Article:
Anil says the biggest issue still remains of money and volunteer help which is lagging. Mrs. Jain has received little help from the government or NGOS. “ The chief Minister of Rajasthan met with Mrs. Jain but nothing came out of it,’ says Anil, and adds that many NGOs have their own agendas and ego problems come in the way of selfless help. Anil and Shubhra say at 77, a heart patient and stricken with severe arthritis that would render someone else helpless, Mrs. Jain has a mind boggling routine. She leaves home at 9 a.m. only to return around 4 p.m. to have lunch and then rest a little bit. Around 6 p.m. she goes to a near by park and holds a satsang where she shares her wisdom and thoughts with many women and then returns home around 7 or 8 p.m. She then has her dinner and calls it a day only to start her routine all over again the next morning.

For Sumit and Sahil, it has been a life altering experience. “ You cannot just see what you see and walk away from it,” says Sumit who not only helped with volunteer work and bonded with the leper who had run away 
from home, but came back and helped raised thousands of dollars for the ashram and the hospital.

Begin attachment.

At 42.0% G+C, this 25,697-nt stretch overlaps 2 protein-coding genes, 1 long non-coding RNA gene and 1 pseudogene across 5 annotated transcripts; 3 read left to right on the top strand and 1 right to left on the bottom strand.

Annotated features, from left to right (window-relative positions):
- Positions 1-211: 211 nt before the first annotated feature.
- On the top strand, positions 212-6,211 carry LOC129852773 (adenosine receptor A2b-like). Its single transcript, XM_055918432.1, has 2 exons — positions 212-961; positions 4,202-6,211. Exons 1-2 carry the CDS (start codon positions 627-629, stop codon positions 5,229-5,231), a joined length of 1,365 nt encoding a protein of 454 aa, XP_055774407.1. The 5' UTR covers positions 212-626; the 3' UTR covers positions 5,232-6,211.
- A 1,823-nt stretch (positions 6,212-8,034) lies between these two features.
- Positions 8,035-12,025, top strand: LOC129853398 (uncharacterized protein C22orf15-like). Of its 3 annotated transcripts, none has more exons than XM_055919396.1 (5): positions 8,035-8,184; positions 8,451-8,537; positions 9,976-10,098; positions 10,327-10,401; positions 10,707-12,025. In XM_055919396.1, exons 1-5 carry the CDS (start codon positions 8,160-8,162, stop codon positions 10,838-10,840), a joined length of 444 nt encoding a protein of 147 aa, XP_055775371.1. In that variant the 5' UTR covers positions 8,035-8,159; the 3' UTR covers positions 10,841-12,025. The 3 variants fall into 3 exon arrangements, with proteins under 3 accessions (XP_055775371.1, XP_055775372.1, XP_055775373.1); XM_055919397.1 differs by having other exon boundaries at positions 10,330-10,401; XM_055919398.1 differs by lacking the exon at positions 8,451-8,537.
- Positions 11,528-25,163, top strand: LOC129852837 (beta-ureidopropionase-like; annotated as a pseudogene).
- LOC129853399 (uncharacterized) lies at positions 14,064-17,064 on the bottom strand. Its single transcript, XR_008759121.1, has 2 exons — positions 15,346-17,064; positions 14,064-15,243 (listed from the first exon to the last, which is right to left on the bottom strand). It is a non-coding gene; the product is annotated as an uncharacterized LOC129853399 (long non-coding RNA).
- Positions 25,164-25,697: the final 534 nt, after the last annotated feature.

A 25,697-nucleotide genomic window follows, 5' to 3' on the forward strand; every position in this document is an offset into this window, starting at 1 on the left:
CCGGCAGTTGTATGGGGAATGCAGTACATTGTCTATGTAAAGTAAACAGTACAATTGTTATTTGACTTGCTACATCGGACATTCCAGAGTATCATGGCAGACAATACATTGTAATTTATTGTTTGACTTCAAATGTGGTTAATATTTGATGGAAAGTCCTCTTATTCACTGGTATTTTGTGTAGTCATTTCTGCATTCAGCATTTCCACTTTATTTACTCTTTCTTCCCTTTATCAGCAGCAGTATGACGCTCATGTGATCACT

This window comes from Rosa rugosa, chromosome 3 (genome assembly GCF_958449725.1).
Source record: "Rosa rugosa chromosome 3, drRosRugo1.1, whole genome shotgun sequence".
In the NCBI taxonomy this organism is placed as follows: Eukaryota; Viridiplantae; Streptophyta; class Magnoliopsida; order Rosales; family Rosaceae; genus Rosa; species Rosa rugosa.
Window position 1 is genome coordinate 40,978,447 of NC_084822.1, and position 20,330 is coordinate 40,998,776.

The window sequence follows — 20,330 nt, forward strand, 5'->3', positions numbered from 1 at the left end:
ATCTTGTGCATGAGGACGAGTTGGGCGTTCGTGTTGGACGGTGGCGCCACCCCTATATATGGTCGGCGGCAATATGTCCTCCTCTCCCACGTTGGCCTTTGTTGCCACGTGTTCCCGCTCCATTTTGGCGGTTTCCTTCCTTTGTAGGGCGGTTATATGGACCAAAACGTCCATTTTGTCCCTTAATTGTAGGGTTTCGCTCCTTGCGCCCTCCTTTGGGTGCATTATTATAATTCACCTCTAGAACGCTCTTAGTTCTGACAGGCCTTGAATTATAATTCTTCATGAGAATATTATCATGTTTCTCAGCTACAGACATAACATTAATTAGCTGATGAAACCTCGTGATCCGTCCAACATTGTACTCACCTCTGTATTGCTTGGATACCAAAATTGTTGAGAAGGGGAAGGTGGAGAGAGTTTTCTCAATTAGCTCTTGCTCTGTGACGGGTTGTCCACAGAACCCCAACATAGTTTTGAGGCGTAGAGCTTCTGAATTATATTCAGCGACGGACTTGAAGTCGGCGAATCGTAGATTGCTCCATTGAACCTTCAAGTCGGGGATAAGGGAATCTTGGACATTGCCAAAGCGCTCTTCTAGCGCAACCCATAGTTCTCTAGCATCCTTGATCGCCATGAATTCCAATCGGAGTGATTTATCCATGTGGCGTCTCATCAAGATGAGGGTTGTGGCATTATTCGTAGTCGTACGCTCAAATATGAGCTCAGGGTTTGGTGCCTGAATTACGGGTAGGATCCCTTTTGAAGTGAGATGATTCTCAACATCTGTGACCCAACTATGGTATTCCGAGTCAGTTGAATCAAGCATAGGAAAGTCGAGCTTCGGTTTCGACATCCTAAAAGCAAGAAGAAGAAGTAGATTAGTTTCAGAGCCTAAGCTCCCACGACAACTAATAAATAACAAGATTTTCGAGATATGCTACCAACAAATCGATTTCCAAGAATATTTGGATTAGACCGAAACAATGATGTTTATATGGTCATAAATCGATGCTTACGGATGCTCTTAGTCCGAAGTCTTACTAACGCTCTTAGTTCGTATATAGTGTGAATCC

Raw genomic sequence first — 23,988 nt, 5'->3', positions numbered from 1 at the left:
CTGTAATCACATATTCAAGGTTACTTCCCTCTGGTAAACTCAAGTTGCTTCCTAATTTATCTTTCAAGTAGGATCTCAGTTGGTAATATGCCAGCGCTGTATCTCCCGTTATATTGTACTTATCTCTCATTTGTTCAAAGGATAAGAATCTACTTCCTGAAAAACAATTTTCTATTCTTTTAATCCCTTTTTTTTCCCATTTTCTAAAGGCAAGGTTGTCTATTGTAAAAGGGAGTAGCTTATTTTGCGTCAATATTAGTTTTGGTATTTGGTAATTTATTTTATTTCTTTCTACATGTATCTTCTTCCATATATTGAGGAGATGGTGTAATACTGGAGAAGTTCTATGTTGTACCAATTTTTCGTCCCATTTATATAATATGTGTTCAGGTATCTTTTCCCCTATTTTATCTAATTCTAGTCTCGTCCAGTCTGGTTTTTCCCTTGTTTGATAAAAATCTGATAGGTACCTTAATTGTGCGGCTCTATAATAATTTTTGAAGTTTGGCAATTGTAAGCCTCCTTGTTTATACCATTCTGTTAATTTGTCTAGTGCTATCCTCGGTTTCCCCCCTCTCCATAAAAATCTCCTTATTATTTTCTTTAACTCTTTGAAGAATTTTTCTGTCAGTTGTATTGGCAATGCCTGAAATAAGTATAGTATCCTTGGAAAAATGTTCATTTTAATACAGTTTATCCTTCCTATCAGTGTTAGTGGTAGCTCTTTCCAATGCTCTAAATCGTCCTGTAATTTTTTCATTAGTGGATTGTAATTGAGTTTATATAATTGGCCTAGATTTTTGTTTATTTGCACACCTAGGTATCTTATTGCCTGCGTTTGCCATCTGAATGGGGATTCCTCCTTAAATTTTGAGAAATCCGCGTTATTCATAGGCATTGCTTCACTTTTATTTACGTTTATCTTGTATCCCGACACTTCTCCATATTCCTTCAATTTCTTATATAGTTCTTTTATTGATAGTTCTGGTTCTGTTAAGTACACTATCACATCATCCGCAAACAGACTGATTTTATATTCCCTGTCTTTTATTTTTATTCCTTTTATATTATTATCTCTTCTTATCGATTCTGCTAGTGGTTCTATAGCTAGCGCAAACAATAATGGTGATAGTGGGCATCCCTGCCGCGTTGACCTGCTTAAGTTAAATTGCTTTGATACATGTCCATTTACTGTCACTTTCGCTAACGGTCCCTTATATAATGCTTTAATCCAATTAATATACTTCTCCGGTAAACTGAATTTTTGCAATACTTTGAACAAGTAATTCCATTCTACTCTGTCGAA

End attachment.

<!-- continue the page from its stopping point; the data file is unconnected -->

Sahil adds,” It makes you realize how privileged we are and how so many underprivileged countries have people living in abject poverty and stigma that comes from ignorance.” Both boys say that it has put a lot of 
things in perspective for them. Sumit says it comes down to even small thing like buying clothes, or spending money over things that begin to seem immaterial. “You almost feel like creating a change, because of the close connection and empathy you feel instantly, with the people you meet and with their suffering,”

For Saraswati Jain herself life has taken on a new meaning. “I now wake up every morning with a real purpose in life. The blessings of the poor provide me with the fuel.... I have more energy now than I used to when I was 50 years younger! If there is one message I can give to the readers, it is that we should put away some time for "shram daan" for those who are less fortunate. Charitable contributions are important, but merely giving money will not give you the true joys of serving.”

Anil and Shubhra say Mrs. Jain rarely asks them for help. The money that goes to the Saraswati Jain Foundation is used for her charitable work to the last penny as there are no overheads. “ Whatever we give 
her on our own and through the collective efforts of our friends is only a drop in the ocean,” says Anil, “There is so much more to be done.”

For sending contributions if you wish to donate, please make the check to IDRF and mail your tax deductible donation to:

Shubhra Khatod
8560 St Marlowe Fairway Drive
Duluth, Georgia-30097